In April, as decreed by the Church of England, we commemorate the life of William of Ockham, an English Franciscan friar and scholastic philosopher who has influenced modern organizational theory—but not enough. Peter Drucker’s medieval counterpart offered the observation that “entities must not be multiplied beyond necessity,” although these exact words never actually appear in his writing. Unlike Drucker’s best advice, however, modern organizational practioners have quickly forgotten or disregarded the sage counsel of the wise brother.
Brother Occam did not actually invent the Occam’s Razor—the shaving away of all that is unnecessary—but we base the concept on his teachings. This principle suggests parsimony, economy and succinctness in problem solving. It states that among competing hypotheses, the one with the fewest assumptions should be selected—the fewer the better—even though more complicated conclusions might also prove correct.
Known as the “Unconquerable Teacher,” the unorthodox Occam did not receive universal endorsement, even during his own time. His work, the subject of controversy, caused him to appear before the Papal Court of Avignon in 1324 for charges of heresy. Occam had suggested, “For nothing ought to be posited without a reason given, unless it is self-evident (literally, known through itself) or known by experience or proved by the authority of Sacred Scripture.”
That’s what got him into trouble. He expanded his ideas to include religion, which incorporated a perceived attack on the power base of the era. Even in Medieval times, people understood how to let the politics of an organization interfere with advanced thinking.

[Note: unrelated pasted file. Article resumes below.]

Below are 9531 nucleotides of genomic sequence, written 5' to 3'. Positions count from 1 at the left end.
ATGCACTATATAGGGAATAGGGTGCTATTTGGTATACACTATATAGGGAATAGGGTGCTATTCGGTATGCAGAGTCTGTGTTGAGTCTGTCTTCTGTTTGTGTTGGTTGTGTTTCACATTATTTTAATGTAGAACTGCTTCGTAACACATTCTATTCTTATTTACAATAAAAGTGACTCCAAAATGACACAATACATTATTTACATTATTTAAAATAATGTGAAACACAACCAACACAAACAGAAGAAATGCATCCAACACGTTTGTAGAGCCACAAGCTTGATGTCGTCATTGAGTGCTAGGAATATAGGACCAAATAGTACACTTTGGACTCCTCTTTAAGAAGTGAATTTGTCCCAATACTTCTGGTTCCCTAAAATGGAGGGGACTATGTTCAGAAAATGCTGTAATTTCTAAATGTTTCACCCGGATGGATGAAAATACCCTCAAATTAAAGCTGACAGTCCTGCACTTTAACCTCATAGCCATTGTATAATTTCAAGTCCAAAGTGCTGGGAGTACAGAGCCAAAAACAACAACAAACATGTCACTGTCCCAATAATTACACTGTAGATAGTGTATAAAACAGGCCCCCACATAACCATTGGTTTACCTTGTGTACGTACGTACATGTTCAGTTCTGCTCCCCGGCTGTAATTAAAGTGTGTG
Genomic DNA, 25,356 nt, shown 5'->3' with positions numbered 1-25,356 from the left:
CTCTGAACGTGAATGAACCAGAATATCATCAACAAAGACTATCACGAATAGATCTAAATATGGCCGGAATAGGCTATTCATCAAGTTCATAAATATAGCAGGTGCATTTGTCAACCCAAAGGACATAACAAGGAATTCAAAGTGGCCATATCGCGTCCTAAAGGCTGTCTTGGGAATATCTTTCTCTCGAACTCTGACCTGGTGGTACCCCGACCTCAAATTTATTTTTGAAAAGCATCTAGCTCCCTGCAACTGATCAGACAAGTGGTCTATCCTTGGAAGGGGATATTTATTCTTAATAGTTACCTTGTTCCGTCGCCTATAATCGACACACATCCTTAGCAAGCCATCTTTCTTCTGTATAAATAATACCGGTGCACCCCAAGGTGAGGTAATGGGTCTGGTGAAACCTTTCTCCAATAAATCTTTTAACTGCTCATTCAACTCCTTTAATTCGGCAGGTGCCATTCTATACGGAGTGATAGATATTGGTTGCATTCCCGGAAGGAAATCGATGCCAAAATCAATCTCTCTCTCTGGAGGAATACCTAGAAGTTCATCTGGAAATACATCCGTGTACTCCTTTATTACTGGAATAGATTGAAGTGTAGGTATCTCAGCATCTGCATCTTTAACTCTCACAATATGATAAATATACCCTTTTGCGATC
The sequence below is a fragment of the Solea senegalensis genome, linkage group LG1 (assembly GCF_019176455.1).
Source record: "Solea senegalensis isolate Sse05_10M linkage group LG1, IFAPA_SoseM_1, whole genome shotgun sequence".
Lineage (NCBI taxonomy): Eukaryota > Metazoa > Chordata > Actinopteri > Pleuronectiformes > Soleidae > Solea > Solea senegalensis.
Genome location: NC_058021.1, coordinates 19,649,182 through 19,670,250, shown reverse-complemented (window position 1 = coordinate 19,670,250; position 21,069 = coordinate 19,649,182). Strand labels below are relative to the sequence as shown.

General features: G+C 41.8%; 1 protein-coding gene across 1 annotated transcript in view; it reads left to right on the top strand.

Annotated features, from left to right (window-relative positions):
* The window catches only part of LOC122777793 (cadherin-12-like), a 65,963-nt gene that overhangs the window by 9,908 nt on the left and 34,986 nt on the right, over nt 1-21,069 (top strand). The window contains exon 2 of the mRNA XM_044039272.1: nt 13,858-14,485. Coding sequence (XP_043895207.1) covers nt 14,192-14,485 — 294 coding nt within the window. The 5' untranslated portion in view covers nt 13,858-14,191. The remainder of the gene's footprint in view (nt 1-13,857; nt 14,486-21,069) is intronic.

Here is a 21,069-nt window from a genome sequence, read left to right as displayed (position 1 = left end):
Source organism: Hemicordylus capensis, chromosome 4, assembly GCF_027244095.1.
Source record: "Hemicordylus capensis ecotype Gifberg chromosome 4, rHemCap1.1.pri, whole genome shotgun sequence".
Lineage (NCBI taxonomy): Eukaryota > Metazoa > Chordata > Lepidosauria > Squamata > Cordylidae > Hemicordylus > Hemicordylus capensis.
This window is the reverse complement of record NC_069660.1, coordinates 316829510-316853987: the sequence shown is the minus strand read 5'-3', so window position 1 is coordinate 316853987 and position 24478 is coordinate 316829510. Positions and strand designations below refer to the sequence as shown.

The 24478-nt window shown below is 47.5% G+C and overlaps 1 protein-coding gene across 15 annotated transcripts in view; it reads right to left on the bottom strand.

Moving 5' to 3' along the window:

Today Occam’s ideas face mockery every day in most organizations. We have let ourselves become mired in irrelevant but often interesting details because we fear that keeping things simple makes us unsophisticated and uninteresting—which might lead to our being unemployed.
Although I’ve seen this wrong-minded thinking in operations and other functions, more often I find it in human resources. Recently an HR VP told me we’d have to postpone some of my leadership development work for four months because she had to develop a performance review process first. (Anyone in HR ought to be able to do that in four hours, but that would require frequent and prolonged breaks to fill the entire four hours).
For each accepted explanation of a phenomenon, an infinite number of possible and more complex alternatives exists. But these alternatives cost more in time and resources. The HR department that spends four months devising a review process can’t spend time on critical issues like recruiting and hiring top talent.
Long before anyone had coined the expression “thought leader,” Occam distinguished himself as one. He pointed out that “only faith gives us access to theological truths. The ways of God are not open to reason,” but then devised a framework for helping us reason better on all things not involving theological truths.
Some philosopher noted, “it is vain to do with more what can be done with fewer.” Vain perhaps. Bad business—definitely.